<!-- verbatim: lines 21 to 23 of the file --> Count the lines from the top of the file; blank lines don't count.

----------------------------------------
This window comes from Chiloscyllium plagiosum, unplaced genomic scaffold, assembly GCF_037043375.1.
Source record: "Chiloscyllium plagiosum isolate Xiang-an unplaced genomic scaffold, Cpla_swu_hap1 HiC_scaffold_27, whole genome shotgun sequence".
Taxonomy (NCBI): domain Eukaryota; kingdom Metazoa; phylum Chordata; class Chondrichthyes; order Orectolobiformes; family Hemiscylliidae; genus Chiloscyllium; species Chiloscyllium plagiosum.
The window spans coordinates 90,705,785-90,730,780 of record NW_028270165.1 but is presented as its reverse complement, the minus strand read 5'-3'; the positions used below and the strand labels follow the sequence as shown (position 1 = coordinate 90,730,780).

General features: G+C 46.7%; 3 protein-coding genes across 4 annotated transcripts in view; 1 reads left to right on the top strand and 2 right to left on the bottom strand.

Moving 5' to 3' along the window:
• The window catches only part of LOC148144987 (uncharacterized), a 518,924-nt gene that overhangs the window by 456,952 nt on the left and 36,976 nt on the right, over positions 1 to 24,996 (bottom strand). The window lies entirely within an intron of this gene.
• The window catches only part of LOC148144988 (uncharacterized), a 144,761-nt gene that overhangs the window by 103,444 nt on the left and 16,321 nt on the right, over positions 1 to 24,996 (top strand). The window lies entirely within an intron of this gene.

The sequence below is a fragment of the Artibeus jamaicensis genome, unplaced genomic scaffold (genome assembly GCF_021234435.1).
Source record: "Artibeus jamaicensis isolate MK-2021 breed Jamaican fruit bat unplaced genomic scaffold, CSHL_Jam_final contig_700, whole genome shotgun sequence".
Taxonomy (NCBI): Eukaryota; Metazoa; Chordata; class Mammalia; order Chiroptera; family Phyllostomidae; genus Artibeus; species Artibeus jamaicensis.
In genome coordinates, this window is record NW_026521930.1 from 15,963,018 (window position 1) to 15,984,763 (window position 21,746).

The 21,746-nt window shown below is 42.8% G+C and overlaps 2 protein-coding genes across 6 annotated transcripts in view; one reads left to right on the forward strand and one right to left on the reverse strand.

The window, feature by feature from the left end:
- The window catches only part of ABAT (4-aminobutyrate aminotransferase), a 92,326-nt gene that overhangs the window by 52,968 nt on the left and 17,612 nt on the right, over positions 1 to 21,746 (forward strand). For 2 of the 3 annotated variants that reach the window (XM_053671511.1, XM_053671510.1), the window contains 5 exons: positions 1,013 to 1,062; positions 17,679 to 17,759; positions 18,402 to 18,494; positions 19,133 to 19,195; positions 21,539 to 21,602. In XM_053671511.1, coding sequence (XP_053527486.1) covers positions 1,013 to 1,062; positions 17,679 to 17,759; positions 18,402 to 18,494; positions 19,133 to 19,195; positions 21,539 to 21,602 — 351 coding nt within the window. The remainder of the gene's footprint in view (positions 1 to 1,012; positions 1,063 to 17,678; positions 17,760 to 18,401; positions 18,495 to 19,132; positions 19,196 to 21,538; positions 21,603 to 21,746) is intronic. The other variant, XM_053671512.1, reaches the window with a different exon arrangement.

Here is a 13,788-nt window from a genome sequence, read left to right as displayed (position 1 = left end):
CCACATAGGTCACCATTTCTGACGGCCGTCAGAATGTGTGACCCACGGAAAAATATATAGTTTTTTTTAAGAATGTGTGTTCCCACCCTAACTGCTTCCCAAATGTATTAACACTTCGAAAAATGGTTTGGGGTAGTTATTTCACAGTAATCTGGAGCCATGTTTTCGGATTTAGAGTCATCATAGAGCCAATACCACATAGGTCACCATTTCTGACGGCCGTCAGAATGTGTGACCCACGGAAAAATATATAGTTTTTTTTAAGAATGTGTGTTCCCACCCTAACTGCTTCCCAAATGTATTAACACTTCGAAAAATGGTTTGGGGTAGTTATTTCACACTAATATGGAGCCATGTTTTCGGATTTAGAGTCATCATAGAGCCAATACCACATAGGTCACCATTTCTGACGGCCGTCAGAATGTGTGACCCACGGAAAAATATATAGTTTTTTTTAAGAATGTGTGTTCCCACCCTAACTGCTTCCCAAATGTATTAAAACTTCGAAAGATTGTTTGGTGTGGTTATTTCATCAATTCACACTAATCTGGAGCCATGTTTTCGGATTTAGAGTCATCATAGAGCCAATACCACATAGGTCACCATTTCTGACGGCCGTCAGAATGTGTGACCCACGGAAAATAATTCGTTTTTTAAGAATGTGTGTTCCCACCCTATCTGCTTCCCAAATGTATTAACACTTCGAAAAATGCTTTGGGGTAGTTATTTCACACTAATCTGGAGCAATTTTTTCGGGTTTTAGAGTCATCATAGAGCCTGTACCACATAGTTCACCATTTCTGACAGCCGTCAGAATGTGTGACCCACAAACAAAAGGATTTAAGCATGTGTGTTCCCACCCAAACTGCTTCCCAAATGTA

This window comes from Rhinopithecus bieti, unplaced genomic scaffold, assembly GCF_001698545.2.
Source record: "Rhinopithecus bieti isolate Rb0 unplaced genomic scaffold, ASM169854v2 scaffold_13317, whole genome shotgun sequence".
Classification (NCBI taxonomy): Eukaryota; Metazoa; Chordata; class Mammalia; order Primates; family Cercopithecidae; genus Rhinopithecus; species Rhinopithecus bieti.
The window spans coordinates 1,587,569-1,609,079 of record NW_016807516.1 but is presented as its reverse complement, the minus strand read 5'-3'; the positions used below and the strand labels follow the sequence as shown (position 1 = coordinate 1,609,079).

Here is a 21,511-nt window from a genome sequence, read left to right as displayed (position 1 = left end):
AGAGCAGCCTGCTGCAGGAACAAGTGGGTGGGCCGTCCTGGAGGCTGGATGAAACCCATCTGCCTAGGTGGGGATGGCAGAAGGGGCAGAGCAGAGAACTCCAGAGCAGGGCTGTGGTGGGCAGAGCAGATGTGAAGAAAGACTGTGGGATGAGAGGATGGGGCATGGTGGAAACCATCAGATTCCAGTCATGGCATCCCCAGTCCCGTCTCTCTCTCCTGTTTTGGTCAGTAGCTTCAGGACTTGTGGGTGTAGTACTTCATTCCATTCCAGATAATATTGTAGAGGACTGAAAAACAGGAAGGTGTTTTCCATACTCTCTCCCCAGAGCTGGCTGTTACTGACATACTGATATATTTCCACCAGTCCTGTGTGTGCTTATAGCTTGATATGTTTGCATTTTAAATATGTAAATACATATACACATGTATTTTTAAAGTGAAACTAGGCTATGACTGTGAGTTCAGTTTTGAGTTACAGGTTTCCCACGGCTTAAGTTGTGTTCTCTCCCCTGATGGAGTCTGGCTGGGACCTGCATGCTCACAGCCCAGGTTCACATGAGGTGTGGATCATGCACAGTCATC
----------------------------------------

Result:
The window spans coordinates 1,587,569-1,609,079 of record NW_016807516.1 but is presented as its reverse complement, the minus strand read 5'-3'; the positions used below and the strand labels follow the sequence as shown (position 1 = coordinate 1,609,079).

Here is a 21,511-nt window from a genome sequence, read left to right as displayed (position 1 = left end):
AGAGCAGCCTGCTGCAGGAACAAGTGGGTGGGCCGTCCTGGAGGCTGGATGAAACCCATCTGCCTAGGTGGGGATGGCAGAAGGGGCAGAGCAGAGAACTCCAGAGCAGGGCTGTGGTGGGCAGAGCAGATGTGAAGAAAGACTGTGGGATGAGAGGATGGGGCATGGTGGAAACCATCAGATTCCAGTCATGGCATCCCCAGTCCCGTCTCTCTCTCCTGTTTTGGTCAGTAGCTTCAGGACTTGTGGGTGTAGTACTTCATTCCATTCCAGATAATATTGTAGAGGACTGAAAAACAGGAAGGTGTTTTCCATACTCTCTCCCCAGAGCTGGCTGTTACTGACATACTGATATATTTCCACCAGTCCTGTGTGTGCTTATAGCTTGATATGTTTGCATTTTAAATATGTAAATACATATACACATGTATTTTTAAAGTGAAACTAGGCTATGACTGTGAGTTCAGTTTTGAGTTACAGGTTTCCCACGGCTTAAGTTGTGTTCTCTCCCCTGATGGAGTCTGGCTGGGACCTGCATGCTCACAGCCCAGGTTCACATGAGGTGTGGATCATGCACAGTCATC